Boda Bodas: A cheap way to die
Posted Friday, March 22 2013 at 02:00
The continued lack of supervision or regulation of the motorcycle taxi industry is an unacceptable state of affairs and an indictment of the police, its political supervisors...
A report released this week attempts to put some numbers to the boda boda menace. According to lead researcher Dr Edward Naddumba of the China-Uganda Friendship Hospital, two out of every three road traffic accidents on our roads are either caused by or involve boda bodas.
Details of total number of accidents are hard to come by as most are not reported to the police or recorded, but many of the 2,000 people killed on our roads each year are boda boda riders or their passengers.
According to the researchers, accidents involving the motorcycle taxis cost Mulago Hospital Shs1.5 billion – or 15 per cent of its total budget – in the 2008/9 financial year. Throw in the unrecorded cost of treating injured people admitted to other health facilities across the country and you have a multi-billion public health problem on our hands.
Yet the response to the boda boda problem has been lukewarm and unserious. Many of these accidents would be avoided if the motorcycle taxi industry was regulated, its riders trained and certified, and safety equipment used consistently.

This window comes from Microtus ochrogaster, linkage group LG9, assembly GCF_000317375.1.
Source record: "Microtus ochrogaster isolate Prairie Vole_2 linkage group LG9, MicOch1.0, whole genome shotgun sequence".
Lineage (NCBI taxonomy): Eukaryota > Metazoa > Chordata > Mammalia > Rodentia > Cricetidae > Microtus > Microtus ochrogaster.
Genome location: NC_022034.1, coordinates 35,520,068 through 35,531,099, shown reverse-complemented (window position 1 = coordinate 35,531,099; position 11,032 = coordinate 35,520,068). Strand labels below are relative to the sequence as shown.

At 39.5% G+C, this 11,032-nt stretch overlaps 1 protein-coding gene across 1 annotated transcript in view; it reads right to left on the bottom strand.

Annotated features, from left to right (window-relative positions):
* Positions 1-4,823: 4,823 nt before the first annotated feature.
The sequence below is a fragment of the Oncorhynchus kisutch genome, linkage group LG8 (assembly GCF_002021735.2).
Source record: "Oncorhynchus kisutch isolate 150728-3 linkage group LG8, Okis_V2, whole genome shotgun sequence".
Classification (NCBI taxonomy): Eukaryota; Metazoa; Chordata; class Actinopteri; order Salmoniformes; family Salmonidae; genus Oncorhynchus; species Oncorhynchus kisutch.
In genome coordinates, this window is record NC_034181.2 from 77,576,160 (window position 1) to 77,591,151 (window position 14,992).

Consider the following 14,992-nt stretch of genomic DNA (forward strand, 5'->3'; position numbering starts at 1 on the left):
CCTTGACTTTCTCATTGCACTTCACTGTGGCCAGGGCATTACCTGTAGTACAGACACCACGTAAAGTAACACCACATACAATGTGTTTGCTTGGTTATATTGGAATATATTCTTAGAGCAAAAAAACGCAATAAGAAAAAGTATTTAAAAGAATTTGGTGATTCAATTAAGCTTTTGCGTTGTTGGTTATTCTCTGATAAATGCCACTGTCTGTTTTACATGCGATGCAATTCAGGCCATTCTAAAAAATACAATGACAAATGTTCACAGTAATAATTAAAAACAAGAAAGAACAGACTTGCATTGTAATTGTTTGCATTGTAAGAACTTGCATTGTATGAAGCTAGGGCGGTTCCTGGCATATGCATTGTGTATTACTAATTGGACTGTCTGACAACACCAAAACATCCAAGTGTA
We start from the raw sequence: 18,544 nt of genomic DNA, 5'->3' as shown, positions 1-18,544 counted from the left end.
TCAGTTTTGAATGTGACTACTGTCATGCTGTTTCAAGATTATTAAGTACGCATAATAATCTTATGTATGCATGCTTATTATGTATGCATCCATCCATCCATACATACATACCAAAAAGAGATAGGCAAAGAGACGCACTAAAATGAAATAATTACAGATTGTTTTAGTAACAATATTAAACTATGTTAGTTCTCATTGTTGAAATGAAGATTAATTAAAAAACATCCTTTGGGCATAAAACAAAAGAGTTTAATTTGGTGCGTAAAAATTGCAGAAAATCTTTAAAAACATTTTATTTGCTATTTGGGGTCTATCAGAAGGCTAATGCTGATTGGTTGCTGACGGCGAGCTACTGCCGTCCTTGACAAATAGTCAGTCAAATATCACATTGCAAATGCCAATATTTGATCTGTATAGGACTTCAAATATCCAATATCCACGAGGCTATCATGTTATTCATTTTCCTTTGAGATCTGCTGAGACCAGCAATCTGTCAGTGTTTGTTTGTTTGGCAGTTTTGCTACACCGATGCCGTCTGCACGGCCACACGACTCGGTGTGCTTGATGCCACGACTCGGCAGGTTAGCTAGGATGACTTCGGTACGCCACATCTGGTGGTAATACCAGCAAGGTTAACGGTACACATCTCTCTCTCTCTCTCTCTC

As it is, anyone with access to a motorcycle can jump onto one and carry their unsuspecting passengers into harm’s way without any need for training or certification.
Previous attempts to regulate the motorcycle taxi riders or enforce compliance with the need to use safety equipment like helmets have been failed by people in government putting the promise of thousands of votes ahead of the safety of millions.
Boda boda riders have thus become a law unto themselves and two-wheeled merchants of injury and death. They zoom around the narrow city streets with nary a care in the world, their passengers hanging on for dear life. They are unlicensed. They are unregulated. They are mostly uninsured.
The police have demonstrated that they can consistently – even arbitrarily – apply the law where there is financial reward, such as the clampdown on drink-driving, where motorists are made to cough up hefty fines when they finally sober up.
The police must demonstrate their ability to apply the law where the public interest is at stake. The continued lack of supervision or regulation of the motorcycle taxi industry is an unacceptable state of affairs and an indictment of the police, its political supervisors, and the Members of Parliament who are all complicit through their silence.